Top 5 Organization Tips to Support You and Your Kids

Organization is also about planning and time management, a bunch of executive function skills that overlap and play off each other.

Organization is also about planning and time management, a bunch of executive function skills that overlap and play off each other.  Organization is reliant upon visual memory and spatial skills so things like color coding, labeling, checklists, schedules all supports that are prominent.  These tips are simply scratching the surface. Each area can dig deeper into personalization for person and setting. 

  • Everything has it's home: Where does the backpack or school bin live when not in use?  What should be in it? Create a list.  What shouldn’t be in it? Need to clear it out every time it gets parked. Within the backpack, a folder for physical homework that needs turning in so it doesn't get crumpled up and lost in the bottom.  

  • De-clutter! Get all the stuff out that isn’t meant to be in the drawers or on the surface.  Create a clear space with functional drawers and for some it is helpful to label the drawers so it’s clear what should be in them.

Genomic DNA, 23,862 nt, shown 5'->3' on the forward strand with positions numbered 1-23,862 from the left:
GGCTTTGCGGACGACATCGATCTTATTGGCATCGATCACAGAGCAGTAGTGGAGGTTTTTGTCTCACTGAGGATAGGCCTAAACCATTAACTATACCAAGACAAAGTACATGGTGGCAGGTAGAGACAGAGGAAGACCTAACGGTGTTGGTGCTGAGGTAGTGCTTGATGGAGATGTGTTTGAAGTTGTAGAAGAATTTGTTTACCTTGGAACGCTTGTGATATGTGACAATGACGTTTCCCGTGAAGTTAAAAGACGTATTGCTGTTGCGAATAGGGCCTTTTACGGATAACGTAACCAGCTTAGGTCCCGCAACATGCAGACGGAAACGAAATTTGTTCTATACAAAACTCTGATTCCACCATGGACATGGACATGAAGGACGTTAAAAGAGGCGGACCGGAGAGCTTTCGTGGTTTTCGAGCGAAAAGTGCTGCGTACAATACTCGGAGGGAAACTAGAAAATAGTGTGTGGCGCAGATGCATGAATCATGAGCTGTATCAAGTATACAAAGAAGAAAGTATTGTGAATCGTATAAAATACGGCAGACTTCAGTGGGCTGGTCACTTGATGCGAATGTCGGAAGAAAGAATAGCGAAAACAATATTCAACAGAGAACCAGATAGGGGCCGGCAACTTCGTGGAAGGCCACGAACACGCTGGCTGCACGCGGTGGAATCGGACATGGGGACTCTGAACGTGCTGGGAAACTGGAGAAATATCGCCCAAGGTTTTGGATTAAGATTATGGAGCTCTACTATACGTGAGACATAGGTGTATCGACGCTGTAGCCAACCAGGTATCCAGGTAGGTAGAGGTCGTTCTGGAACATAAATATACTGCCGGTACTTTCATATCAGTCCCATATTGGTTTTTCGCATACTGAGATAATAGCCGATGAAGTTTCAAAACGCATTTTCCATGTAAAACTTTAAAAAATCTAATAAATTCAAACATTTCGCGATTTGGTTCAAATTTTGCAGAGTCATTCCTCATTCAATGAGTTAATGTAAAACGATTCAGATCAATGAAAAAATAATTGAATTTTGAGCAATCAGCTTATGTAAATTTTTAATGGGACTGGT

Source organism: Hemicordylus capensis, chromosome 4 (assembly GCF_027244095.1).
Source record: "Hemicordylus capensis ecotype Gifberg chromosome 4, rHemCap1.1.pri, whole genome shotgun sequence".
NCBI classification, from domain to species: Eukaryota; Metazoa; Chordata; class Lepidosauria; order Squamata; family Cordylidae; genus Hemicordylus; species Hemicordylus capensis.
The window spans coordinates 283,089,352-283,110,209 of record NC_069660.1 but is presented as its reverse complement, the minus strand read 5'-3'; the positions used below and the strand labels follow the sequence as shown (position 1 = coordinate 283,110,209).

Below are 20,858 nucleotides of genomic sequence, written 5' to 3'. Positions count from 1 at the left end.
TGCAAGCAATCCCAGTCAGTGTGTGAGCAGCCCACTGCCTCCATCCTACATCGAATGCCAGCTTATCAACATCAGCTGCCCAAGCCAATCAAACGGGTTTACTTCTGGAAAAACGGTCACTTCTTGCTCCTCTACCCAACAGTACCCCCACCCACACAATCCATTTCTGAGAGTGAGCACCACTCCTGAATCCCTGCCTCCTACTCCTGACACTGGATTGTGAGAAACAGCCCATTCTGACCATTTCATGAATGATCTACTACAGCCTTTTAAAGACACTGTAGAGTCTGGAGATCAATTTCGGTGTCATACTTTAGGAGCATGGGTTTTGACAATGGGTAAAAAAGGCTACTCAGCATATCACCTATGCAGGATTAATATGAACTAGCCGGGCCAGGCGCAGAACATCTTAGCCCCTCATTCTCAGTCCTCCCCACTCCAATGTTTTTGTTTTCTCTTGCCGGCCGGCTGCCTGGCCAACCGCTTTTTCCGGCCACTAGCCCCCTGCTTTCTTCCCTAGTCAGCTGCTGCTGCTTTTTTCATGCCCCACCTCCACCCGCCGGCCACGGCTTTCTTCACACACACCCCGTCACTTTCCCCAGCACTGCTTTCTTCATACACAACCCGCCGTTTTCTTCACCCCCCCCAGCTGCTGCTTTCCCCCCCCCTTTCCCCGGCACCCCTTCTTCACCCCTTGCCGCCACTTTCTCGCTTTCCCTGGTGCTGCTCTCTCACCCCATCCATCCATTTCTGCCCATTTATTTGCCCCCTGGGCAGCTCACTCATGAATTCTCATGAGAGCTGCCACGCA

• I’ll drop in here that de-cluttering and organizing their bedrooms is important, they don’t know how to reign it in on their own.  “Clean your room!” won’t work here.  Help them to sort, categorize, and organize creating a home for everything. 
  • Don't ignore the digital clutter:  Seriously, I would love for you to all send me pics of your desktops...I would imagine many of us are guilty.  It’s so easy since it doesn’t take up much space, and most of the time nobody else sees it.     

  • Clearing the junk and setting up systems digitally is critical!  Use the Chrome Bookmark bar to save all the places they need to go in labeled folders so they can easily find them.  Take the time to unsubscribe from the junk mail.  There are services out there to help with this! 
  • Planners...I need two more blogs to really break down planners! Planners support working memory, kids should always have their planners handy so they can check in and stay on track.  Time management is another executive function skill that is supported with learning to break up the day into chunks and being present to how long tasks realistically take.  Create a system within the planner to capture assignments, manage homework, and time manage larger projects and studying for tests.

  • Digital planners are a preference for many, they can have them on their phones and their computers, can personalize them for what they need, and it’s a self contained tool.  Lots of cool options available. 




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Categories: executive function, organization, parenting, teens